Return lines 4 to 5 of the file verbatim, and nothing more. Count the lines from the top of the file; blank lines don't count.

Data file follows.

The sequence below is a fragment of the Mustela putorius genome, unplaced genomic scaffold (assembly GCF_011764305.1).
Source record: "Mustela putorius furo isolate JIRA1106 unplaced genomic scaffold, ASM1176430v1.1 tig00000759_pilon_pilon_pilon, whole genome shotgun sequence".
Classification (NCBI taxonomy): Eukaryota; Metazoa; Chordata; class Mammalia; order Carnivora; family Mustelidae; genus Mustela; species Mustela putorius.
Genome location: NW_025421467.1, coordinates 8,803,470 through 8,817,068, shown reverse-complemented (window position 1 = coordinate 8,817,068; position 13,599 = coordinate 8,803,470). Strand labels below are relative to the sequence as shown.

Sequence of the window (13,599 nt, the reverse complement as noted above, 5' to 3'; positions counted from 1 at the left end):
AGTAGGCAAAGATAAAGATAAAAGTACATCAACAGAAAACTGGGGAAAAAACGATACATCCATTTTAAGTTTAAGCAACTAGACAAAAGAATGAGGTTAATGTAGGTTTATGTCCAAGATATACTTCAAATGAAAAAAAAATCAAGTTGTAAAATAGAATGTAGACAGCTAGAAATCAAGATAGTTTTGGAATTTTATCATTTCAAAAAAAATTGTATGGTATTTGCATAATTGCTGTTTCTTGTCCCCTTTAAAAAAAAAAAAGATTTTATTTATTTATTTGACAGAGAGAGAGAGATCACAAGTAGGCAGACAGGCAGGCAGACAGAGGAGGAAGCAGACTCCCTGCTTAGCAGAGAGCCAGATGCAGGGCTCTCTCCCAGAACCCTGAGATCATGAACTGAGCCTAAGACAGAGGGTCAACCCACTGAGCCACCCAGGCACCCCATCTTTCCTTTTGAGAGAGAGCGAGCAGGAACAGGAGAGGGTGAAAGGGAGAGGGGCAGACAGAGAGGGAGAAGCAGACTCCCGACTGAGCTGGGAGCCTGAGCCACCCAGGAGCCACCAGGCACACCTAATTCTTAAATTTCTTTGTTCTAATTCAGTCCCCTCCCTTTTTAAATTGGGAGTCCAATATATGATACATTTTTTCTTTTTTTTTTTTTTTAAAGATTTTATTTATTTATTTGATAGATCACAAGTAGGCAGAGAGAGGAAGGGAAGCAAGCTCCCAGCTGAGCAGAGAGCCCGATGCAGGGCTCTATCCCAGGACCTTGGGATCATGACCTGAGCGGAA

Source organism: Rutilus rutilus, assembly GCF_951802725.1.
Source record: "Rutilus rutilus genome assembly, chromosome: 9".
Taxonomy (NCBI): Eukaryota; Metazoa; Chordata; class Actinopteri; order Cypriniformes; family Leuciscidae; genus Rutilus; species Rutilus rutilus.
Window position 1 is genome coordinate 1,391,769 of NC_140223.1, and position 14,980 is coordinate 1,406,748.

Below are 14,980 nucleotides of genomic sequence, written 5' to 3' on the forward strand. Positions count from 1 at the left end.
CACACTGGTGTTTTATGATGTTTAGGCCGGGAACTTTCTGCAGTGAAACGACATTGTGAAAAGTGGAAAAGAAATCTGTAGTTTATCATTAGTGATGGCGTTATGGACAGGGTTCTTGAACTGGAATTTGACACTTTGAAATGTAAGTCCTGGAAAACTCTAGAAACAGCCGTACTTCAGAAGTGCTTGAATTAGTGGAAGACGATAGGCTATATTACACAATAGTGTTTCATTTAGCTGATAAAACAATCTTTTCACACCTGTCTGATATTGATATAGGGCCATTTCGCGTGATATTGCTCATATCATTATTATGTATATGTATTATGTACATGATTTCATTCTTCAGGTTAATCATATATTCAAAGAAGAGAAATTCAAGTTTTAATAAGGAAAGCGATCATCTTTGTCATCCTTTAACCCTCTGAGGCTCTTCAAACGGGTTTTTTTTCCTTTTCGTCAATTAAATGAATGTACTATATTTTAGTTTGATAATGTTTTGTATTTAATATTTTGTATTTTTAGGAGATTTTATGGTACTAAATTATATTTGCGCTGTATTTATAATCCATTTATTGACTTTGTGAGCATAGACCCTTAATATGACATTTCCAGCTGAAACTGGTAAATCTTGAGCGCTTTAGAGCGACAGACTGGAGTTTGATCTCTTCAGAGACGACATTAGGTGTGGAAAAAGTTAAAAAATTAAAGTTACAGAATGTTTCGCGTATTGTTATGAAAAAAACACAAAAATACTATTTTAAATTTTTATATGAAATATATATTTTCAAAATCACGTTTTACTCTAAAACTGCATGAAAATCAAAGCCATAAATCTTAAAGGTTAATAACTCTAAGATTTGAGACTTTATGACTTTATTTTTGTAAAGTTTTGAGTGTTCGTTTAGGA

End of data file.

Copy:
Genome location: NW_025421467.1, coordinates 8,803,470 through 8,817,068, shown reverse-complemented (window position 1 = coordinate 8,817,068; position 13,599 = coordinate 8,803,470). Strand labels below are relative to the sequence as shown.

Sequence of the window (13,599 nt, the reverse complement as noted above, 5' to 3'; positions counted from 1 at the left end):